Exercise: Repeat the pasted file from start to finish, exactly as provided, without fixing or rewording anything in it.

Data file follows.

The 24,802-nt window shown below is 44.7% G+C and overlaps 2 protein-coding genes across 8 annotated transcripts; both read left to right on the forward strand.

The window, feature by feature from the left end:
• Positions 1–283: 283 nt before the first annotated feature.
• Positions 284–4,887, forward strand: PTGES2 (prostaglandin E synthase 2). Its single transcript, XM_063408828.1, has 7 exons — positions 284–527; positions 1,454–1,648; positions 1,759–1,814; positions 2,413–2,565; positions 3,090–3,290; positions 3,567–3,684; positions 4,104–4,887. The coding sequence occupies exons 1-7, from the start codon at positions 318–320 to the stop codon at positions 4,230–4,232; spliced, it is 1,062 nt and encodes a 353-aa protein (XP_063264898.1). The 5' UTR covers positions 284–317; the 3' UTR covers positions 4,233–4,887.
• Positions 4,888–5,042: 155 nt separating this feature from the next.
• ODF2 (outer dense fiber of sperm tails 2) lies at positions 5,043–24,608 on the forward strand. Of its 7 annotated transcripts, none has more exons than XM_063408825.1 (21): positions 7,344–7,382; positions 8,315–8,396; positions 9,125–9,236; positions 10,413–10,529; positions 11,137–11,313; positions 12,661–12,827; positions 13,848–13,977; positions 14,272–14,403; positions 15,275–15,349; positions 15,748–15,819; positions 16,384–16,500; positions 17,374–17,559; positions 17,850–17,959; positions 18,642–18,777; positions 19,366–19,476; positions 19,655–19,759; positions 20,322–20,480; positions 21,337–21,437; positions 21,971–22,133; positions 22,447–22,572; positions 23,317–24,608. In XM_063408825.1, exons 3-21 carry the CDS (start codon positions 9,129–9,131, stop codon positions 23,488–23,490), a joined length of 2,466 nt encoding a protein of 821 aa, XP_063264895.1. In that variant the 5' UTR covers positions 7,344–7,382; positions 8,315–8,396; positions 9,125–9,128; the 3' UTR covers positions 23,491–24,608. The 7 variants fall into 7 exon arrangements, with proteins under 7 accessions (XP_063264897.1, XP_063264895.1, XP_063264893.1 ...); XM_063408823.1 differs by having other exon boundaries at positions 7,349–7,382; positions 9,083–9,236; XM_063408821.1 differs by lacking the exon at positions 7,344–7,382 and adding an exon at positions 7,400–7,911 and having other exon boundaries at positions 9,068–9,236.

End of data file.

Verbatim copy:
The 24,802-nt window shown below is 44.7% G+C and overlaps 2 protein-coding genes across 8 annotated transcripts; both read left to right on the forward strand.

The window, feature by feature from the left end:
• Positions 1–283: 283 nt before the first annotated feature.
• Positions 284–4,887, forward strand: PTGES2 (prostaglandin E synthase 2). Its single transcript, XM_063408828.1, has 7 exons — positions 284–527; positions 1,454–1,648; positions 1,759–1,814; positions 2,413–2,565; positions 3,090–3,290; positions 3,567–3,684; positions 4,104–4,887. The coding sequence occupies exons 1-7, from the start codon at positions 318–320 to the stop codon at positions 4,230–4,232; spliced, it is 1,062 nt and encodes a 353-aa protein (XP_063264898.1). The 5' UTR covers positions 284–317; the 3' UTR covers positions 4,233–4,887.
• Positions 4,888–5,042: 155 nt separating this feature from the next.
• ODF2 (outer dense fiber of sperm tails 2) lies at positions 5,043–24,608 on the forward strand. Of its 7 annotated transcripts, none has more exons than XM_063408825.1 (21): positions 7,344–7,382; positions 8,315–8,396; positions 9,125–9,236; positions 10,413–10,529; positions 11,137–11,313; positions 12,661–12,827; positions 13,848–13,977; positions 14,272–14,403; positions 15,275–15,349; positions 15,748–15,819; positions 16,384–16,500; positions 17,374–17,559; positions 17,850–17,959; positions 18,642–18,777; positions 19,366–19,476; positions 19,655–19,759; positions 20,322–20,480; positions 21,337–21,437; positions 21,971–22,133; positions 22,447–22,572; positions 23,317–24,608. In XM_063408825.1, exons 3-21 carry the CDS (start codon positions 9,129–9,131, stop codon positions 23,488–23,490), a joined length of 2,466 nt encoding a protein of 821 aa, XP_063264895.1. In that variant the 5' UTR covers positions 7,344–7,382; positions 8,315–8,396; positions 9,125–9,128; the 3' UTR covers positions 23,491–24,608. The 7 variants fall into 7 exon arrangements, with proteins under 7 accessions (XP_063264897.1, XP_063264895.1, XP_063264893.1 ...); XM_063408823.1 differs by having other exon boundaries at positions 7,349–7,382; positions 9,083–9,236; XM_063408821.1 differs by lacking the exon at positions 7,344–7,382 and adding an exon at positions 7,400–7,911 and having other exon boundaries at positions 9,068–9,236.